How Binghamton, Elmira, Ithaca uses COVID money


Broken windows are strewn across the porch roof of the former IBM Country Club in Johnson City.

Two miles away, splashes of colorful graffiti cover the walls, inside and out, of the former EJ Victory Building at 59 Lester Avenue.

New life will be breathed into these spaces with the help of $37 million from the US bailout, and more than $163 million will be spent in Broome, Chemung and Tompkins counties and the cities of Binghamton, Elmira and Ithaca – Southern Tier municipalities reviewed by the USA TODAY Network.

Planned projects reflect the needs of each community and indicate the issues facing each area, from building affordable housing in Binghamton’s premier neighborhood to removing dead and dying trees at Elmira’s Mark Twain Golf Course and at Woodlawn Cemetery.

Income replacement tops the chart, with the top three expenses being:

  • The city of Binghamton spent $12 million in lost revenue.
  • Broome County used $7 million to replace public safety revenue.
  • The City of Elmira spent over $2 million repairing the city’s clock tower (using revenue loss funds).

Municipalities all experienced revenue losses due to the COVID-19 pandemic, ranging from $2 million to $34 million. Whether it’s replacing revenue Binghamton lost on its parking ramps or due to decreased garbage collection, or helping fix a clock tower in Elmira, most counties and cities have begun to present their plans to fill the void created by the pandemic.

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Premium pay, or extra income for eligible workers doing essential work during the pandemic, was another big deal for Binghamton and Elmira. City employees who qualified for the premium pay and those who did not receive a combined total of more than $1.5 million from Binghamton’s ARPA funds.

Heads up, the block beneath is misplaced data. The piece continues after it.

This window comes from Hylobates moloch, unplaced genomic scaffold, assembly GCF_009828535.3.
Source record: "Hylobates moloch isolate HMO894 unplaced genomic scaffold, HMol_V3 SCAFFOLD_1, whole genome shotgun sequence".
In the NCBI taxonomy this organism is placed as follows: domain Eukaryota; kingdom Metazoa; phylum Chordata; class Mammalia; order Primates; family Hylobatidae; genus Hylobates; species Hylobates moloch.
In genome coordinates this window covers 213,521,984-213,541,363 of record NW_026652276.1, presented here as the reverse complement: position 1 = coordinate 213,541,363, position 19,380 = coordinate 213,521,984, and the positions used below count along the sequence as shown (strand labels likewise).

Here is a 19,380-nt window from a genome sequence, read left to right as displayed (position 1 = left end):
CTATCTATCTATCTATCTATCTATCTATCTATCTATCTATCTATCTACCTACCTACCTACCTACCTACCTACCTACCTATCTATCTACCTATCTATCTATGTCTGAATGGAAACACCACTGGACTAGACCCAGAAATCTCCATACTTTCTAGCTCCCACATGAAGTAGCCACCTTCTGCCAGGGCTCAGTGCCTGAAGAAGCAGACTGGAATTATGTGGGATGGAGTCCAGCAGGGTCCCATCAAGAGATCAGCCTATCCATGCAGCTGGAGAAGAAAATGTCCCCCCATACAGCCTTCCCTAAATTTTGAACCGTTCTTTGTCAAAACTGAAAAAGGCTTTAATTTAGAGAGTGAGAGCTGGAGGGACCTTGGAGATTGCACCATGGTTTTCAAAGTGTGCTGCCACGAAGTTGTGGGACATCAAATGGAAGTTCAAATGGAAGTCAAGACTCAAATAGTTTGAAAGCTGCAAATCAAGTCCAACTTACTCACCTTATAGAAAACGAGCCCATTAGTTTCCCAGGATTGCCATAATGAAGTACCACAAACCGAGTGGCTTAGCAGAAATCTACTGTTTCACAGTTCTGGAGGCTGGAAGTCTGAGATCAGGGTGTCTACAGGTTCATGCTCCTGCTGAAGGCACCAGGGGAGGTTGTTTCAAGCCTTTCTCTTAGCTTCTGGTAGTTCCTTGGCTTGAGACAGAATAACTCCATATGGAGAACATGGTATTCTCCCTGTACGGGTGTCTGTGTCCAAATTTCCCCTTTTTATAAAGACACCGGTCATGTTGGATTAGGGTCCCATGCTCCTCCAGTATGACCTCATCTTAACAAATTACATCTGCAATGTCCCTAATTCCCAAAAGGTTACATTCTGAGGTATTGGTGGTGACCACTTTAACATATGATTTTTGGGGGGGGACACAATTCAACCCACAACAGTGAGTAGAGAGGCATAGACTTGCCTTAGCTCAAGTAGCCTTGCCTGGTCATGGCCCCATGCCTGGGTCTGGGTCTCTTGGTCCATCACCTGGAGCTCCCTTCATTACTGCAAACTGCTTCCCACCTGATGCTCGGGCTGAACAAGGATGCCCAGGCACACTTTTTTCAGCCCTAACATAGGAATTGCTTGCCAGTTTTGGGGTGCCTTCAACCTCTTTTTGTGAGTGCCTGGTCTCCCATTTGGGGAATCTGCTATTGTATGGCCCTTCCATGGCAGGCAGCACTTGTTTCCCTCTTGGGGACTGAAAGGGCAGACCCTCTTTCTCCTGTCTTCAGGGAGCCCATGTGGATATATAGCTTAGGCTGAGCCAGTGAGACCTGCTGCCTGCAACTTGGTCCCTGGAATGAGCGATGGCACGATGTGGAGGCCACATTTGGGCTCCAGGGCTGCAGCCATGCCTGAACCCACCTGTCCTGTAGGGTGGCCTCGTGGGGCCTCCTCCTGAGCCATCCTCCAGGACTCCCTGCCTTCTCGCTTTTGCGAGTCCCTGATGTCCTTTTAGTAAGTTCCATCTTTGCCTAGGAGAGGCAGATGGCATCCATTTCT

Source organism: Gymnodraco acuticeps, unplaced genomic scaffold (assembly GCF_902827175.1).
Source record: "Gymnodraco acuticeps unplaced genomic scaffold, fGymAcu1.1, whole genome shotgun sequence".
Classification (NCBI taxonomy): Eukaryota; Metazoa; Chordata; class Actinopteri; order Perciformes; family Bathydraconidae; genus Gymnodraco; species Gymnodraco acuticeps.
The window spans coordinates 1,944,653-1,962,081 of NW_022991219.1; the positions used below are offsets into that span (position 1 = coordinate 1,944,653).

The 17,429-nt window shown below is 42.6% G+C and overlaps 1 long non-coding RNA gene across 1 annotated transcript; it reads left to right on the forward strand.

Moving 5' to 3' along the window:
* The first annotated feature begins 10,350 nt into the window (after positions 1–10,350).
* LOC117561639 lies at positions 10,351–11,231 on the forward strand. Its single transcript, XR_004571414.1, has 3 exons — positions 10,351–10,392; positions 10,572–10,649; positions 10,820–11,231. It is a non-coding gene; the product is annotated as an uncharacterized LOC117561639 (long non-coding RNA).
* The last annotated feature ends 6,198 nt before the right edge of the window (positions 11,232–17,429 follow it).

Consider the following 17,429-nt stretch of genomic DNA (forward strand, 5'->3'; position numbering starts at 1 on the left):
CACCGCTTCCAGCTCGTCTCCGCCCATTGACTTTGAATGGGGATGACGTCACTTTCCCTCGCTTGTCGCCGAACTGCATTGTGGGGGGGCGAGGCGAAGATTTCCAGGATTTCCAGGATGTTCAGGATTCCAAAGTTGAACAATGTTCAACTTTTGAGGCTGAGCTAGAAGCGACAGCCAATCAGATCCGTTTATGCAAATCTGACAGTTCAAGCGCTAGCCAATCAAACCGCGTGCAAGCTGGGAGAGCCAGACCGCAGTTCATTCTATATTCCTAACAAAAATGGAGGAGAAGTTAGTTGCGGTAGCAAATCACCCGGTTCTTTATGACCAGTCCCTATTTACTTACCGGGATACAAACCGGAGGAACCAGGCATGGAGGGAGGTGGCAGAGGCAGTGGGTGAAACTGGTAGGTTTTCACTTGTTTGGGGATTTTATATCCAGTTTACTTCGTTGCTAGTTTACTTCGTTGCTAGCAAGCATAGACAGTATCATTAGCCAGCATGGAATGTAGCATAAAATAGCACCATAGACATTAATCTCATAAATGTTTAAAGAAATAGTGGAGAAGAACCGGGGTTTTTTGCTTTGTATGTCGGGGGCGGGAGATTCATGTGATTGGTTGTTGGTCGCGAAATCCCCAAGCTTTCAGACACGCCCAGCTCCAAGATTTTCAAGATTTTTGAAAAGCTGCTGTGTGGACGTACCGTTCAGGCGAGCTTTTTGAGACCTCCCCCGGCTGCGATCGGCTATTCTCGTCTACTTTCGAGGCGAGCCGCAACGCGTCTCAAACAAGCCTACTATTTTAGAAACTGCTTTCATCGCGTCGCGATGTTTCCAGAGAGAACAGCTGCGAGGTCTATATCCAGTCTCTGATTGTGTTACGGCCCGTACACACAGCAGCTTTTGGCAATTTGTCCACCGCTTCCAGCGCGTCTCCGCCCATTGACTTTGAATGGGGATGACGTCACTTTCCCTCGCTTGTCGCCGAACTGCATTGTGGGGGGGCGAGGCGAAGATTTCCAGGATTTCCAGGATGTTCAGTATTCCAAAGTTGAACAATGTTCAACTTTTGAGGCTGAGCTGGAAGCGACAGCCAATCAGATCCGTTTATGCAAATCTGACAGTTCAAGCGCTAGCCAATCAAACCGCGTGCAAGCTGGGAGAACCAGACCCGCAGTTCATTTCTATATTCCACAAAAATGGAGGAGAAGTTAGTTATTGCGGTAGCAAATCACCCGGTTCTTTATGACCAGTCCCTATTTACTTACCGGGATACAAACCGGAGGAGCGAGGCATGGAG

Full-time City of Elmira employees received $5,000, part-time employees received $2,500, and seasonal or temporary employees received $1,000.

Both cities have also hired administrative help to help determine what the ARPA money should be used for.

Breakdown of local expenses

Work has begun at 95 Walnut St. in Binghamton as part of an affordable housing project made possible by Broome County ARPA funds.

In Binghamton’s first ward, the beginnings of an affordable housing project were carved into the land at 95 Walnut Street. What lies beyond the temporary metal fence is one of seven places ARPA funding from the city is helping to build and rehabilitate.

Among some of the other Binghamton projects receiving a helping hand are $600,000 improvements to City Hall to increase gathering capacity for public events, a water supply upgrade and the pump station which plans to use $145,000 and $30,000 water filtration plant upgrades to increase the longevity and reliance of existing systems.

Improvements and upgrades are also plentiful in Broome County plans.

In addition to assisting with the demolition of the former IBM Country Club in the city of Union and the redevelopment of 59 Lester Ave., county plans include:

  • $66,000 for improvements to Ethel Place Park in Vestal.
  • $32,000 in renovations for the Port Dickinson Park basketball court.
  • $18,000 for restroom upgrades and lighting at Broome County Fairgrounds.